Panetta Cautions Israel Against Iran Military Strike
November 17, 2011
U.S. Defense Secretary Leon Panetta says he is cautioning Israel not to take military action against Iran, as the U.N. nuclear agency prepares to debate a resolution expressing "deep and increasing concern" about Iran's nuclear program.
Panetta said on the eve of his meeting Friday with his Israeli counterpart Ehud Barak, that a military strike could have severe economic consequences around the world. He said the U.S. will continue to focus on sanctions as a means to curb Iran's suspected nuclear weapons ambitions.
Also Friday, the International Atomic Energy Agency holds its first meeting since it alleged there is "credible" evidence Tehran is trying to build nuclear weapons. During the session, the agency is expected to debate a new resolution from the permanent members of the U.N. Security Council and Germany which says the world powers are increasingly worried Iran is using its nuclear program to develop military weapons.
The United States and several European countries have been pushing the nuclear watchdog to come down hard on Iran for its nuclear program.
Iran rejected last week's IAEA report and has continually denied allegations it is pursuing nuclear weapons.
Russia and China have expressed skepticism about the IAEA report. Russian officials dismissed the findings as nothing new.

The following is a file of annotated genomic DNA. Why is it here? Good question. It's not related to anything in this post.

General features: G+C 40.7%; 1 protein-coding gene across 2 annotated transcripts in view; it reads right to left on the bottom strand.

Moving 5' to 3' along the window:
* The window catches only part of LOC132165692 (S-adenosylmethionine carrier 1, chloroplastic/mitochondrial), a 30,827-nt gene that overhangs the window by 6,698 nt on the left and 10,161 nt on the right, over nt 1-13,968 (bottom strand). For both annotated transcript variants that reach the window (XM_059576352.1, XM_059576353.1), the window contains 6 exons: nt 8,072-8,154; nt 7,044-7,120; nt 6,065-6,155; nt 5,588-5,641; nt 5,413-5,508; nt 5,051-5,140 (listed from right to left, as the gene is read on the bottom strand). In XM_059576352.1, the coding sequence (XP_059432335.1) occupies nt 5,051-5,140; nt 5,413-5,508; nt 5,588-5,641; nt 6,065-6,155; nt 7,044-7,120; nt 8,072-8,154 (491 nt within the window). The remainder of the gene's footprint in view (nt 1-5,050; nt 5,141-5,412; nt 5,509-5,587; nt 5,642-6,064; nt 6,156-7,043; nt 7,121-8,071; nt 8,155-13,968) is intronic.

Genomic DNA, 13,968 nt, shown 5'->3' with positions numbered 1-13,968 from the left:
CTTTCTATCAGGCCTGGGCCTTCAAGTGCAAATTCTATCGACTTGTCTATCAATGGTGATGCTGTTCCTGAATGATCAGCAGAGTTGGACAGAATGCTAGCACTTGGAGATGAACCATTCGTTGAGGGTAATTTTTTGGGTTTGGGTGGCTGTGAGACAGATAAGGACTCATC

Recent reports in the Israeli media said Israel's government has been considering a military strike on Iran's nuclear sites. The Israeli defense chief warned during a U.S. television interview with PBS's Charlie Rose that Iran could spark a new, nuclear arms race if it gets a nuclear bomb.
Iran's Supreme Leader Ayatollah Ali Khamenei has said Tehran will respond to any military strike by Israel or its main ally the United States with "strong slaps and iron fists."
Seeking to increase the pressure against Iran, a U.S. Senator Republican Mark Kirk Thursday introduced new legislation aimed at collapsing Iran's central bank. The amendment would allow the U.S. to cut off any foreign financial institution for doing business with the bank, though it allowed for certain exceptions to try to ensure the oil market would not be disrupted, and to ensure food and medical aid could continue to the Iranian public.
The U.N. Security Council has passed four sets of sanctions on Iran for refusing to stop nuclear activities that have both civilian and military uses.
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